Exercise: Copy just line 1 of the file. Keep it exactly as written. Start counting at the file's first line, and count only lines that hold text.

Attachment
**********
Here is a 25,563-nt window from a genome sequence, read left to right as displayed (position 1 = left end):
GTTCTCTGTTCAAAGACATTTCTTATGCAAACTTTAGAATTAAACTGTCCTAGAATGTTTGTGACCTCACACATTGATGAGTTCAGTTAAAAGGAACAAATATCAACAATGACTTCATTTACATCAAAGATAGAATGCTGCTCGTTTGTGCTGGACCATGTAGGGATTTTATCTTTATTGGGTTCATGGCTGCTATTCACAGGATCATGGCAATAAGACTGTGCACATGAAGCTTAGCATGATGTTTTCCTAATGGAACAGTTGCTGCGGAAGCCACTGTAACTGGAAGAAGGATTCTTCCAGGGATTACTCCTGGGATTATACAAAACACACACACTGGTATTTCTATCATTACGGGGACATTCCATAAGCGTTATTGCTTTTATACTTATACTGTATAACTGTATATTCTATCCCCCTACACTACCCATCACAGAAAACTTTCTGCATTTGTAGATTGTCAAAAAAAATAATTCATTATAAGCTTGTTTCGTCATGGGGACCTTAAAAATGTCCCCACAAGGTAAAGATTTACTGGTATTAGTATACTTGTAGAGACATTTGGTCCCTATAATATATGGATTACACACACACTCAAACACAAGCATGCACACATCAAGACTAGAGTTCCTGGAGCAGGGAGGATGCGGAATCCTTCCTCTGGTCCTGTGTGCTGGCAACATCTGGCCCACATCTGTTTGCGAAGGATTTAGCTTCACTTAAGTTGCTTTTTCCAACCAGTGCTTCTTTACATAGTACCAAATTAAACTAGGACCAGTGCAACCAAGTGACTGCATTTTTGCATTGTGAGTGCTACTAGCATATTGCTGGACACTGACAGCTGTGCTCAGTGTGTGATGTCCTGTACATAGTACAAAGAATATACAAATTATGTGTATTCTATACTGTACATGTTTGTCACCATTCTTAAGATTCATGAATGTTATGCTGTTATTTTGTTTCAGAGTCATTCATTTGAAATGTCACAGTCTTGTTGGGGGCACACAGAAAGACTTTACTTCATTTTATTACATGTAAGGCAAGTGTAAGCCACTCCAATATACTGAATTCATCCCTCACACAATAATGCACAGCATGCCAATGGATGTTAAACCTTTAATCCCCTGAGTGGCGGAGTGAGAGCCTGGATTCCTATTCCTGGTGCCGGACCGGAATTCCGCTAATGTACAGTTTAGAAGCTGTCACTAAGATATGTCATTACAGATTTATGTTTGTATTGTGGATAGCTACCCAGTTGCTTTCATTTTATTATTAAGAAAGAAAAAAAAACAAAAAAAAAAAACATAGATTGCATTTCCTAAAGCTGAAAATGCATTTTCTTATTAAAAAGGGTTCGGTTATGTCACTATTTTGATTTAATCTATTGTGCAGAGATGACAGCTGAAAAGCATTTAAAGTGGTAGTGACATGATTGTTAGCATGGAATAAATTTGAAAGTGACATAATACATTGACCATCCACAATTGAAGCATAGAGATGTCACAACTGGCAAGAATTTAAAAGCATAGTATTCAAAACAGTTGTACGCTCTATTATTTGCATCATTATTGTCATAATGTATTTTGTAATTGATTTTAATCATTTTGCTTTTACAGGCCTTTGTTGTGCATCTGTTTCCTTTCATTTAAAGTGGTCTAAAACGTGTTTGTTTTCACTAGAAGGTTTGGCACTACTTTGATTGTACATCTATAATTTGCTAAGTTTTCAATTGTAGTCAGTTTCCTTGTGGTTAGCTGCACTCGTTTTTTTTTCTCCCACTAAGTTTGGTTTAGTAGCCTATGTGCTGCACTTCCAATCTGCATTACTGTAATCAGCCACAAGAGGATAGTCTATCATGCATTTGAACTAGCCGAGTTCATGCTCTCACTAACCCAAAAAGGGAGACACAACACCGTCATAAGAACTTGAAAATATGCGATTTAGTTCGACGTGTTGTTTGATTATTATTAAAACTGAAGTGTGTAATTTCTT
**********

Here is a 25,563-nt window from a genome sequence, read left to right as displayed (position 1 = left end):